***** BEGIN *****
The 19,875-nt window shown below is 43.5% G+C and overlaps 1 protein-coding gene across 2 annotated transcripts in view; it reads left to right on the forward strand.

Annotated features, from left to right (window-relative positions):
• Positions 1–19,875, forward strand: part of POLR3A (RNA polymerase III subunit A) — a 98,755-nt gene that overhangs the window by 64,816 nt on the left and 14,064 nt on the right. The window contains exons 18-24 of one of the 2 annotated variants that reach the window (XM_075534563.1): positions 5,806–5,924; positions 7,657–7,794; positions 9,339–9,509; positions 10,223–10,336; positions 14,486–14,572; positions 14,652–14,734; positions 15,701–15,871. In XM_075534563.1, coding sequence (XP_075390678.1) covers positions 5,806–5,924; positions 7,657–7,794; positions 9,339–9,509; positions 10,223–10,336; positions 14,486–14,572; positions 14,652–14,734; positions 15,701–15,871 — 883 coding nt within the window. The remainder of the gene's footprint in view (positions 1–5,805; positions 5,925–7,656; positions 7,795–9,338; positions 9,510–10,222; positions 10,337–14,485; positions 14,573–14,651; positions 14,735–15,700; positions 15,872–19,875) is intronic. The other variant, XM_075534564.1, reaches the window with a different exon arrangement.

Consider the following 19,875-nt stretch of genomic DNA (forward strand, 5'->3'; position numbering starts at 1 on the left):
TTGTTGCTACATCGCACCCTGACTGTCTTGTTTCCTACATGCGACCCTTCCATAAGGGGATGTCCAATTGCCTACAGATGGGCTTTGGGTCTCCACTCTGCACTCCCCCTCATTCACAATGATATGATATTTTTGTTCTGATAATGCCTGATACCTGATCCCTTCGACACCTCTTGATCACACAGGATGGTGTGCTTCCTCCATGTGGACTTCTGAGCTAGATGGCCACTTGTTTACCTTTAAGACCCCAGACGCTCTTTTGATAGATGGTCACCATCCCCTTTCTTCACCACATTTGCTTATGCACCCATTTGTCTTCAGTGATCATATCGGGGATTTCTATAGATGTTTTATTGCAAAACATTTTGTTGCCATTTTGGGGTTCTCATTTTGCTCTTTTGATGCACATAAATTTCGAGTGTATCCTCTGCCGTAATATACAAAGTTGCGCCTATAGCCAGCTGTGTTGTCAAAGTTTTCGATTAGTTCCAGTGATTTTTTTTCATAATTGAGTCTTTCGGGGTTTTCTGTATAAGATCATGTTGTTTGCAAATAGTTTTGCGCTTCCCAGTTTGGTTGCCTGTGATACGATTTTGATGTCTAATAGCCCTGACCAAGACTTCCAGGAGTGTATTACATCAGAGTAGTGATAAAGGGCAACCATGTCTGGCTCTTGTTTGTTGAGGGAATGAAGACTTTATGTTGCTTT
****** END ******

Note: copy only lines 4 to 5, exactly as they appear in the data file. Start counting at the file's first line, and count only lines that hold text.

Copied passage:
Consider the following 19,875-nt stretch of genomic DNA (forward strand, 5'->3'; position numbering starts at 1 on the left):
TTGTTGCTACATCGCACCCTGACTGTCTTGTTTCCTACATGCGACCCTTCCATAAGGGGATGTCCAATTGCCTACAGATGGGCTTTGGGTCTCCACTCTGCACTCCCCCTCATTCACAATGATATGATATTTTTGTTCTGATAATGCCTGATACCTGATCCCTTCGACACCTCTTGATCACACAGGATGGTGTGCTTCCTCCATGTGGACTTCTGAGCTAGATGGCCACTTGTTTACCTTTAAGACCCCAGACGCTCTTTTGATAGATGGTCACCATCCCCTTTCTTCACCACATTTGCTTATGCACCCATTTGTCTTCAGTGATCATATCGGGGATTTCTATAGATGTTTTATTGCAAAACATTTTGTTGCCATTTTGGGGTTCTCATTTTGCTCTTTTGATGCACATAAATTTCGAGTGTATCCTCTGCCGTAATATACAAAGTTGCGCCTATAGCCAGCTGTGTTGTCAAAGTTTTCGATTAGTTCCAGTGATTTTTTTTCATAATTGAGTCTTTCGGGGTTTTCTGTATAAGATCATGTTGTTTGCAAATAGTTTTGCGCTTCCCAGTTTGGTTGCCTGTGATACGATTTTGATGTCTAATAGCCCTGACCAAGACTTCCAGGAGTGTATTACATCAGAGTAGTGATAAAGGGCAACCATGTCTGGCTCTTGTTTGTTGAGGGAATGAAGACTTTATGTTGCTTT